The phrase ‘Racing Royalty’ could be interpreted two different ways. Looking at royalty in a literal sense through the array of drivers affiliated with nobility and beyond, or as racing legends such as Senna and Schumacher and their vast influence on the sport.
This Racing Royalty is very much focussed on the former – and in this particular case, on Prince Birabongse Bhanudej Bhanubandh, or Bira for short. And no, unlike some, Prince was not a stage name. Prince Bira was in fact a Prince of Siam, or modern day Thailand.
At the age of 13, Bira was carted off to Europe to complete his education at the esteemed Eton College in the United Kingdom. His mother’s untimely passing in his youth meant that when his father also passed while Bira was at Eton, the young prince was left an orphan living with his cousin Prince Chula Chakrabongse.
On graduating from Eton, Bira remained uncertain of which direction to take in life and having tried his hand and subsequently dropping out of studying sculpture, the prince turned to motor racing with cousin Chula’s White Mouse team. In the remaining peacetime from 1935 to 1939, Bira raced around Europe, where his results for the most part, flew under the radar.
Bira however won the 1936 Coupe de Prince Rainier in Monte Carlo driving an ERA R5B, before going on to win four more Libre races that season, among which he also piloted a Maserati 8CM to a fifth and third at Donnington and Brooklands respectively.
White Mouse Racing then acquired Dick Seaman’s Delage when the Englishman signed with Mercedes 1937. The princes invested substantially in upgrading the Delage and went as far as buying a second Delage as they hired Lofty England, who later went on to manage the Jaguar team, as manager. That investment however stunted the team’s ERA effort, with race preparation and ultimately, results suffering.
Just before the outbreak of War, Bira joined Raymond Sommer to race an Alfa Romeo 6C 2500SS in the 1939 Le Mans 24 hour, but the duo retired after 173 laps, just two laps short of the 175 they needed to classify as a finisher at 70% of the distance that winners Jean-Pierre Wimille and Pierre Veyron’s Bugatti Type 57C 249 had covered.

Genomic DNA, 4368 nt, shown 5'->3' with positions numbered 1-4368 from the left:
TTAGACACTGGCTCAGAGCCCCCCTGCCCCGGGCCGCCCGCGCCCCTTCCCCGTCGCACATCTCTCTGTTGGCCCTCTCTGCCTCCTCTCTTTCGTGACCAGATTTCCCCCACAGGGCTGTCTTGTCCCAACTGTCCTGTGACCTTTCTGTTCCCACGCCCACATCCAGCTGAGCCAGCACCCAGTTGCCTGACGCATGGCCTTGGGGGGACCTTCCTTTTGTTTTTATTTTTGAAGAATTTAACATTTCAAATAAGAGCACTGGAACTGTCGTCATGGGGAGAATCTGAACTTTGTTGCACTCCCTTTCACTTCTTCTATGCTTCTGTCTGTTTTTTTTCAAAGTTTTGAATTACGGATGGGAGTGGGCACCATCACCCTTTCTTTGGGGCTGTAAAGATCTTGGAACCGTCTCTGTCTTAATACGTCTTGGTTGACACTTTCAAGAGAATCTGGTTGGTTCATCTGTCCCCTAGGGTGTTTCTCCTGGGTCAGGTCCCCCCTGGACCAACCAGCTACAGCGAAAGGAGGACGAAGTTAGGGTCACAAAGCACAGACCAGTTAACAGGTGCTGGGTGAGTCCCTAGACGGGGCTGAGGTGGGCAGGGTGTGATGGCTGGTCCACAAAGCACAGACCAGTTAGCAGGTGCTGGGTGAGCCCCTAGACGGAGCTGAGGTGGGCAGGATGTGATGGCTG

Inevitably, war forced motorsport to shut down, much as it is right now, but that would not stop Bira from returning once conflict had subsided and in 1950, the Prince of Siam joined the new Formula 1 Championship driving Enrico Platé’s Maserati 4CLT. Although he retired in the first race in Silverstone, Bira’s first finish came with a fine fifth in round 2 behind Juan Manuel Fangio’s Alfa Romeo, Alberto Ascari in a Ferrari, Louis Chiron’s Maserati and Raymond Sommer’s Ferrari at Monaco, a result that drew universal applause from the racing community.
Like many of its rivals, the team skipped the Indy 500 before returning for the Swiss Grand Prix, where Bira once again impressed with more points in fourth behind eventual world champion Giuseppe Farina and Luigi Fagioli’s Alfa Romeo and Louis Rosier’s Talbot-Lago. His season ended in retirement in Italy, but Prince Bira had done enough to end his and Formula 1’s debut season in a splendid eighth place in the World Championship – an impressive start in F1 considering that the team only entered four the seven rounds, with Bira only finishing two.
Bira entered an OSCA 4500 under his own Ecurie Siam team in 1951, but he only raced in the season finale Spain, but his F1 return to was short-lived with engine woes after just one lap. 1951 however proved a good year for the prince in non-championship races as Bira won Goodwood’s Richmond Trophy against the likes of Stirling Moss, Reg Parnell and Duncan Hamilton.
Bira drove for four different teams between 1952 and 1954, before settling down and buying a Maserati 250F for his own team once again in mid-1954, with which he scored his final points finish with another fourth from sixth on the grid at Reims in France – the highest placed of the Maserati runners. Bira then travelled to New Zealand, where he won the Grand Prix at Ardmore, before retiring from motor racing, when he switched four wheels for none to take up sailing, going on to represent Thailand in the 1956, 1960, 1964 and 1972 Olympic games.
Prince Birabongse Bhanudej Bhanubandh of Siam died after suffering cardiac arrest while commuting at London’s Barons Court tube station on 23 December 1985. His Formula 1 career may have been short lived to an extent, but a later academic study that took the influence of driver and both machine into account and considered his varying and often unexpected successes against the odds, saw Prince Bira ranked as the 43rd best F1 driver in the sport’s history.